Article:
Chris Christie has broken their hearts. Rick Perry, in whom much of the right has vested its hope to derail unreliable Mitt Romney, has proven to be a far worse candidate than expected, probably incapable of gaining the GOP nomination and otherwise, probably incapable of beating President Obama.
This week it was Chris Christie's turn to break the hearts of those unconvinced that a President Romney would singlemindedly set out to destroy public and private unions and widen the gap between the wealthy and the middle class. The New Jersey governor disappointed Home Depot founder Kenneth G. Langone; hedge fund magnate Paul E. Singer; personal investment titan Charles R. Schwab; financier Stanley F. Druckenmiller; hedge fund managers David Tepper and Daniel S. Loeb; and, most important of all, owners of the nation's second largest privately held company and 4th and 5th richest Americans, Charles and David Koch.
It's not only the nation's corporate superstructure pining for an alternative to the former Massachusetts governor. Romney has been slammed by several right-wing talk radio heavyweights, including Mark Levin, Michael Savage, and Neal Boortz.
And Rush Limbaugh. In early June, Limbaugh (in)famously panned Romney's admission that human activity plays a role in climate change. "Bye-bye, nomination,” he said. “Another one down. We’re in the midst here of discovering that this is all a hoax. The last year has established that the whole premise of man-made global warming is a hoax, and we still have presidential candidates that want to buy into it.” As The Young Turks' Cenk Uygur describes (video below, though Uygur later noted the 99.97% of scientists is 97%), Romney apparently doesn't want to do anything about it- but for the far right, even an acknowledgment of reality is disturbing.
It didn't end there, as Rush last week asserted "I can tell you this, who are trying to convince others, since Bill Kristol struck out on Chris Christie, they're throwing in the towel, and they're running around and they're trying to get everybody, "Okay, can we pick Mitt now, everybody unify, we gotta unify, we gotta pick somebody, do it now, do it early and get behind them a hundred percent." He declared, further, "I think, folks, the regime wants to run against Mitt Romney.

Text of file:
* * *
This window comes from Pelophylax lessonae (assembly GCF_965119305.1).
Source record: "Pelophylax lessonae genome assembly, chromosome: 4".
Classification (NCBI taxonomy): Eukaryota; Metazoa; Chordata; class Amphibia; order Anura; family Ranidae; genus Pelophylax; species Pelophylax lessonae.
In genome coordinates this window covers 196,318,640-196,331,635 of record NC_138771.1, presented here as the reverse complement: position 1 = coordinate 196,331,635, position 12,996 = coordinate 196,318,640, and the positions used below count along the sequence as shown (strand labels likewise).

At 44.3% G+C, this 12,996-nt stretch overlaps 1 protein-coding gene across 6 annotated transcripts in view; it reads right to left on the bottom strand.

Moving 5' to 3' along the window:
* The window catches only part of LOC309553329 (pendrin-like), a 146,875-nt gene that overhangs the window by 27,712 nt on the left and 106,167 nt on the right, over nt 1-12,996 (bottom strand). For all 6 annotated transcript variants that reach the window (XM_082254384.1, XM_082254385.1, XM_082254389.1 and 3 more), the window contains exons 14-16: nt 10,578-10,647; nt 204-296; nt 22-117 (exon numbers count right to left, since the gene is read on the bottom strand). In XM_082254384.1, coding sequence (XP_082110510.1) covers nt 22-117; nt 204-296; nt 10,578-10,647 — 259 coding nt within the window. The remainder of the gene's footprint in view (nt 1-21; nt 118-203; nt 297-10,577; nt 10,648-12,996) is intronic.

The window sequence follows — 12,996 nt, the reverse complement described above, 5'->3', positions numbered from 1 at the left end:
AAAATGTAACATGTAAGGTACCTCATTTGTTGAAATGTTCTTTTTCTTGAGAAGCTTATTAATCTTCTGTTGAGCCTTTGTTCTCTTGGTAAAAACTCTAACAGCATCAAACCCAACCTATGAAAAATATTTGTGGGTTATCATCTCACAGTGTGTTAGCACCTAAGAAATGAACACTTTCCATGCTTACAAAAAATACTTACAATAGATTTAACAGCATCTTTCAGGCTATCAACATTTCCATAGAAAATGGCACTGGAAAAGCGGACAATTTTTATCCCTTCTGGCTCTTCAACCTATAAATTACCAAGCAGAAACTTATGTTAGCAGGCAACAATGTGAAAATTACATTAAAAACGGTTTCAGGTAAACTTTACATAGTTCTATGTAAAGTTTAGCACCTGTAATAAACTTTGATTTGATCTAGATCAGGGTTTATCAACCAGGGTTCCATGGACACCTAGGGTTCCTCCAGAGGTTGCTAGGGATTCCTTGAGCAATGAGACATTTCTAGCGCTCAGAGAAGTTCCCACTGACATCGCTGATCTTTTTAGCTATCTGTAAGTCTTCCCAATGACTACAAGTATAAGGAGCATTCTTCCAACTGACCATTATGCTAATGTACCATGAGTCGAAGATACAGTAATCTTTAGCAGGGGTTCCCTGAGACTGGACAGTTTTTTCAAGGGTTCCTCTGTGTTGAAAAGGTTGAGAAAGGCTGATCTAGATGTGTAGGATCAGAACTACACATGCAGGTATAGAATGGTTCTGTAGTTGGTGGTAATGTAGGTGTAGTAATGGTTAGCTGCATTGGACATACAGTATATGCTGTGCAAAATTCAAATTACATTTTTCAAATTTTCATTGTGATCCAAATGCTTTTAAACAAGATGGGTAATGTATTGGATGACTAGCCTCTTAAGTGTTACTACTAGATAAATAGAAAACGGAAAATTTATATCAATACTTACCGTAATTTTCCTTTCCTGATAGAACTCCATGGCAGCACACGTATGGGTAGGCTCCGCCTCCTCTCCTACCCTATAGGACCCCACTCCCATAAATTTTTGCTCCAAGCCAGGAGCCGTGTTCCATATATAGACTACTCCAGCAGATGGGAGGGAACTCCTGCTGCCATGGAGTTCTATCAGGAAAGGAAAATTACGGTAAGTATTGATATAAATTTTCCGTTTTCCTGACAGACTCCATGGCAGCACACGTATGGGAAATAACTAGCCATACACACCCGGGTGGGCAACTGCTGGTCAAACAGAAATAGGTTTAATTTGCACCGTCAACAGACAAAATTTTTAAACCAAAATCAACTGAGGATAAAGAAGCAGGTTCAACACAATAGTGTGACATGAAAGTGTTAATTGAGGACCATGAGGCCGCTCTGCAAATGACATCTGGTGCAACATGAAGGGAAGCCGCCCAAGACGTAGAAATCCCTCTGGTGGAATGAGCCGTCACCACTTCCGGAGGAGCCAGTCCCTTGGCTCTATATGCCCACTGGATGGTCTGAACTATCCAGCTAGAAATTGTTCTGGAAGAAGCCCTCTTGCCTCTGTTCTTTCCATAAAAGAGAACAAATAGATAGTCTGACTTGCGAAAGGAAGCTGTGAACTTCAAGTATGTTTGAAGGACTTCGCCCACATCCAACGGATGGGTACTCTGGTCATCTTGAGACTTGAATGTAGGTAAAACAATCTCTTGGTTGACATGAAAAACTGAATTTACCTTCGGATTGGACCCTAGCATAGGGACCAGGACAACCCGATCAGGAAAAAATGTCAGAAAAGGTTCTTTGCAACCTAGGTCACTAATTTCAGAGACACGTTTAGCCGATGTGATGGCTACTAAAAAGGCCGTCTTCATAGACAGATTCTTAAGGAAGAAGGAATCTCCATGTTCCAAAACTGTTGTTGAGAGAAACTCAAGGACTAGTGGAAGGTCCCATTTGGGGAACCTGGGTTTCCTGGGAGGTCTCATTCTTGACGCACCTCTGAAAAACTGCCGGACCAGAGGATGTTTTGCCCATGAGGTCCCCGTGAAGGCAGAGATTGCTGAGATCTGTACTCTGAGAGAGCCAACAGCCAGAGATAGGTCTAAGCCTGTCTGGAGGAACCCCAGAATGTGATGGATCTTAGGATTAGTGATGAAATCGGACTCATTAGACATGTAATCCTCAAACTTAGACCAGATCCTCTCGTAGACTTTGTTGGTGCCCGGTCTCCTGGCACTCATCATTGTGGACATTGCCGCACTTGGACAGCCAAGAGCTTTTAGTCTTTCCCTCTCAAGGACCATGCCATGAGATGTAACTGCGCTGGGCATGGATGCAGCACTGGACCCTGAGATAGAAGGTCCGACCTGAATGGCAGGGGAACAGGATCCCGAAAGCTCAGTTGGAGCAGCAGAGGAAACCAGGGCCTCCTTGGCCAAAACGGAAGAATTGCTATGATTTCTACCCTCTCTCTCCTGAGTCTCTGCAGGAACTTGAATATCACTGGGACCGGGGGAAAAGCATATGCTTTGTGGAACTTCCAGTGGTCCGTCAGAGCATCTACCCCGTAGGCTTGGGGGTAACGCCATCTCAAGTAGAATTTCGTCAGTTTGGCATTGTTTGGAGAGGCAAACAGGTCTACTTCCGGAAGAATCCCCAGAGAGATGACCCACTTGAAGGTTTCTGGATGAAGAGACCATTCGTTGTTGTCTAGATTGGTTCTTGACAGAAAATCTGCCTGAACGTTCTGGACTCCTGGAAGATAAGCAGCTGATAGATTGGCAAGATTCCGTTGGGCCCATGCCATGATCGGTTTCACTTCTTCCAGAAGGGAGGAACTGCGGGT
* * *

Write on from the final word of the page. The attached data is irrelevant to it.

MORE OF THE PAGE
Limbaugh's skepticism about Romney may have its germ in the show host's characterization in 2009 of soldiers who returned from Iraq and decried U.S. involvement there as "phony soldiers." Romney's then-spokesman retorted "Governor Romney would disagree with the negative characterization of those men and women who serve with honor and distinction in the United States Military."
Now Romney, appearing at the right-wing Values Voters Summit, has criticized indirectly anti-gay, anti-Muslim, anti-ethnic minority Bryan Fischer of the American Family Association, who was to speak after the former governor. Romney stated "Our values ennoble the citizen, and they strengthen the nation. We should remember that decency and civility are values too. One of the speakers who will follow me today, has crossed that line I think...."
That can only increase the suspicion on the far right of the GOP's leading presidential candidate. But Limbaugh and most of the right, especially those in the corporate sector whom Rush fronts for, are interested in cultural conservatives ("values voters") only insofar as they can suck voters into the Republican orbit. Langone, the Koch brothers, and their like-minded billionaires seek to undermine Romney before he can win primaries or caucuses in the early-voting states of Iowa, New Hampshire, Nevada, South Carolina, and Florida.
Health care, global warming, the unpredictability of a politician who commonly has been on both sides of the same issue, or fear of anyone who doesn't consider science the enemy. Whatever the reason(s), for many of the economic royalists who run this country, There's Something About Mitt they just don't like.